Student massacre: “symbol in the history of Nicaragua”

For the philosopher, jurist and writer Alejandro Serrano Caldera, the massacre of July 23, 1959 and the current three months, “the number (of dead) has been greater and more terrible”. Human rights organizations have registered so far in the protests more than 350 deaths, more than 2000 injured, and a number of prisoners not specified.

This tragic and bloody episode in the history of León is seen by Serrano Caldera – who is part of the so-called Generation of “23 de julio” (July 23) – as a “symbol in the history of Nicaragua”, because they were university students who claimed their fundamental rights, in this then Joaquin Solis Piura was president of the University Center of the National University (CUUN).

“There was a struggle and a whole movement had been formed to demand freedom, democracy, the rule of law and human rights”, explains Serrano Caldera, the key ideas that moved the students in these protests.

But “the important thing now is to reject the massacre that is taking place in this time and to claim the fundamental rights of people, life, freedom,” the jurist said. He also urged continued dialogue as a way to achieve “democracy, justice and the rule of law.”

The remains of Orlando Córdoba are veiled. The 15-year-old was one of the victims of the repression of May 30, Mothers’ Say in Nicaragua. La Prensa / Y. Reyes

“Impacting” and “Orwellian”

On the other hand, Luis Sánchez Sancho, La Prensa editor, recalling the events of the student massacre in León, said that this was “impacting”, and that the so-called “parade of the pelones” was a festive manifestation that welcomed new students, who had their hair cut.

He explained that days before this traditional activity, it had been known that a guerrilla camp was assaulted by the Honduran army, where they killed several people and that Carlos Fonseca Amador, a UNAN law student, was injured.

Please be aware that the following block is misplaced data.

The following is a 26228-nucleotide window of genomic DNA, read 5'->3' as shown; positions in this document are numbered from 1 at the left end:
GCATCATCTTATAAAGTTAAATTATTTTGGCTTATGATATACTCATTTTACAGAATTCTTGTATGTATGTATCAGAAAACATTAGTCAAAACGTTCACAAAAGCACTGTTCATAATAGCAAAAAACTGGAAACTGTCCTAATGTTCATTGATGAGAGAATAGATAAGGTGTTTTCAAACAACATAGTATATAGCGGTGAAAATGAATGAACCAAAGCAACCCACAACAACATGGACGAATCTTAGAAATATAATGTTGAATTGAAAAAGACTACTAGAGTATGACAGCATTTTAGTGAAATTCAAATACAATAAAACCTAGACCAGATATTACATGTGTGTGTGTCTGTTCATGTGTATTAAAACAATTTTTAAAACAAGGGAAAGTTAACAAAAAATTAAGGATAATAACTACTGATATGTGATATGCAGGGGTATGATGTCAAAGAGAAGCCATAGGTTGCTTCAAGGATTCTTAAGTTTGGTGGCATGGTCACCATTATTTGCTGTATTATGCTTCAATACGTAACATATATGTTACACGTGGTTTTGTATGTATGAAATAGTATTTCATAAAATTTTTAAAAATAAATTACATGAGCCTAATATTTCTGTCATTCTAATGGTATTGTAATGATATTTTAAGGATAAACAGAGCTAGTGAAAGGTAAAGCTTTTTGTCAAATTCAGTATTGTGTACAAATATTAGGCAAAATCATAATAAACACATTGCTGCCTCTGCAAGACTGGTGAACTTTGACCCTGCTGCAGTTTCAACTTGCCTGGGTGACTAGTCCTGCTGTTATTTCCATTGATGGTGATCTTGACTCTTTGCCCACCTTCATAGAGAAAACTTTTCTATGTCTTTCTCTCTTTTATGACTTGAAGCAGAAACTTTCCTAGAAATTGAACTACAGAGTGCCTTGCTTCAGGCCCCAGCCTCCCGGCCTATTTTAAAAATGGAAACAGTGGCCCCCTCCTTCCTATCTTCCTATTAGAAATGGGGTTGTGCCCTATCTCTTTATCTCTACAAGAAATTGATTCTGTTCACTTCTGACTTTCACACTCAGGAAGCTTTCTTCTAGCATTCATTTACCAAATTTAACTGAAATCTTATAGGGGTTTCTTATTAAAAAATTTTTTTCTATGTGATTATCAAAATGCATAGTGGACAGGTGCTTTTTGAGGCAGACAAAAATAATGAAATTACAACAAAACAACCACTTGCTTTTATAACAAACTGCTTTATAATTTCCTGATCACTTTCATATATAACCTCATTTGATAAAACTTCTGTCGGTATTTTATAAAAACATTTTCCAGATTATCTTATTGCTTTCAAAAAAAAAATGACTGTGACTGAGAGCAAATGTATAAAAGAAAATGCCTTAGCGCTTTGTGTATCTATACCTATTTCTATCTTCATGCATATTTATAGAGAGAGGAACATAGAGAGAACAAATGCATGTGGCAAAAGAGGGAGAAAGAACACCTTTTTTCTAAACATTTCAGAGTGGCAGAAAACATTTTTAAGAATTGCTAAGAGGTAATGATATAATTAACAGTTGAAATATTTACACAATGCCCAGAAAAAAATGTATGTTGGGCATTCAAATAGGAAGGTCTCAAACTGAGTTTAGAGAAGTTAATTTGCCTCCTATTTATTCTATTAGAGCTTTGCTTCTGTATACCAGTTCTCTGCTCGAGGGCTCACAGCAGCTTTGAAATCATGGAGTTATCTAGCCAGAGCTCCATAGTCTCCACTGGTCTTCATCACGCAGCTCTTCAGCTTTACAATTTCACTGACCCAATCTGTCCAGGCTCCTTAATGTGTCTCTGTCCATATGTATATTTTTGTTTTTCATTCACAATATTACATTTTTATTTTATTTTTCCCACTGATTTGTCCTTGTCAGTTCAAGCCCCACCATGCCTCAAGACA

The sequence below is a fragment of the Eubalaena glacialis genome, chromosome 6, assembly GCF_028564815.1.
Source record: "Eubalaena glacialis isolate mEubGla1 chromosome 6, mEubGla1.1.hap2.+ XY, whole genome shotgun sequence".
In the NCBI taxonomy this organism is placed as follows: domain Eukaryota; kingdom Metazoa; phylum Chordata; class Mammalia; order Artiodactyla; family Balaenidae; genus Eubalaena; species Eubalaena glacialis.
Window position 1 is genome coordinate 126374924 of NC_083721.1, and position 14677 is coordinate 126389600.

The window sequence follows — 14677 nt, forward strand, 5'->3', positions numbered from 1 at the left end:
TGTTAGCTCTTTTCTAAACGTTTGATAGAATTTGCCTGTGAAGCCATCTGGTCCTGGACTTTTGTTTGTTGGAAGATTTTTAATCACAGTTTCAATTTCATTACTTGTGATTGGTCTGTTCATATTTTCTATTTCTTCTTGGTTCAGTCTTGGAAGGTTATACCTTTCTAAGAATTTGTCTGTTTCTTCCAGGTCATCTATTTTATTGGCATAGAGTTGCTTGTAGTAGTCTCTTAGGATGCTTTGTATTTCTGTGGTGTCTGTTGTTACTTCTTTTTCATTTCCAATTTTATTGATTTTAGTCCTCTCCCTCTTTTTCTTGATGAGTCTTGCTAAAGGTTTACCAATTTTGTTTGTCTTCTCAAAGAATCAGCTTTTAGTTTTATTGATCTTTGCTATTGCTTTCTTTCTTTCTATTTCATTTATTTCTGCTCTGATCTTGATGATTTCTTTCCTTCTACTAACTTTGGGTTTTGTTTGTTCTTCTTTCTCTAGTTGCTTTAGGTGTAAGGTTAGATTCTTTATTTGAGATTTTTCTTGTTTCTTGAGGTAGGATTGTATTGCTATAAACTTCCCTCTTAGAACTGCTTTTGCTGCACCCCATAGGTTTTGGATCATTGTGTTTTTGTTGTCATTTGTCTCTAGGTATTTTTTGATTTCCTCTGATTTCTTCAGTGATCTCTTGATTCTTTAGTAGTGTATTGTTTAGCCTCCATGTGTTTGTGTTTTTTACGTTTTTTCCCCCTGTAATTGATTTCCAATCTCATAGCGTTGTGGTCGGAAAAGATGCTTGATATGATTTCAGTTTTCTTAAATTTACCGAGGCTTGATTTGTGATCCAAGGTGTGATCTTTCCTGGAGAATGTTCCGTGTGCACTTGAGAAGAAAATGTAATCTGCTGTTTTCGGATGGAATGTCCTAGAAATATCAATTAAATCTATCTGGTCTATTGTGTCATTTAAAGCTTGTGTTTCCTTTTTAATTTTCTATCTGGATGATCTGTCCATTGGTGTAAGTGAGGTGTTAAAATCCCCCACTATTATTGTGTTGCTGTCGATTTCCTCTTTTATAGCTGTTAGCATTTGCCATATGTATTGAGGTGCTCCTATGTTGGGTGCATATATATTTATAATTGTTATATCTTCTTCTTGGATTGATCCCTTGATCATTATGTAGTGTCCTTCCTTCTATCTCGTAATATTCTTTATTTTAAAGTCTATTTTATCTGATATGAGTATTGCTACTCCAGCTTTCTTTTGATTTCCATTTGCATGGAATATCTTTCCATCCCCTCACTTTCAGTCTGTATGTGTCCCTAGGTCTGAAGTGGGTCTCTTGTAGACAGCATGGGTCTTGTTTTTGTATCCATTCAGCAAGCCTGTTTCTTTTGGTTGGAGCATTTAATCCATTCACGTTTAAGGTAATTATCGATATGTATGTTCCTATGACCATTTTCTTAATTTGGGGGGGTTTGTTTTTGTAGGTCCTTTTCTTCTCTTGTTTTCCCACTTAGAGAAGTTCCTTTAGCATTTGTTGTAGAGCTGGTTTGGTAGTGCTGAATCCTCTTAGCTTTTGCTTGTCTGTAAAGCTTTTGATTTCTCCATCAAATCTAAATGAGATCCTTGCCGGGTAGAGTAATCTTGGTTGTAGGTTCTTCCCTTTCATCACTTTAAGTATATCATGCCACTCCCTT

“Then the parade became a protest for El Chaparral and in solidarity with Carlos … And there were four dead … it was a tragedy,” Sánchez Sancho pointed out.

But now “seeing the reality where dozens of students have been killed by the police and paramilitary forces, the difference is amazing.”

“And one wonders: how is it possible that we considered that the Somoza dictatorship was the most ruthless and now there is another dictatorship that is ruthless? It really is amazing what is happening in Nicaragua,” says a surprised Sánchez.

“And the unusual,” Sanchez adds, “is that it’s done in the name of God. That is the justification given by the (Ortega) regime, it is a truly terrible thing that is happening. ”

Trying to find some reasonable explanation, Sánchez says that in no other country the “Orwellian” concept by calling peace to war, tranquility to violence, love to hatred, has been adopted. And that has caused astonishment among many analysts and international observers who “try to understand what is happening and what is the philosophical, ideological and political root of everything that is happening in Nicaragua”.

Source (in Spanish): La Prensa

“Orwellian” is an adjective describing a situation, idea, or societal condition that George Orwell identified as being destructive to the welfare of a free and open society. It denotes an attitude and a brutal policy of draconian control by propaganda, surveillance, misinformation, denial of truth (doublethink), and manipulation of the past, including the “unperson”—a person whose past existence is expunged from the public record and memory, practised by modern repressive governments.

Article originally appeared on Today Nicaragua and is republished here with permission.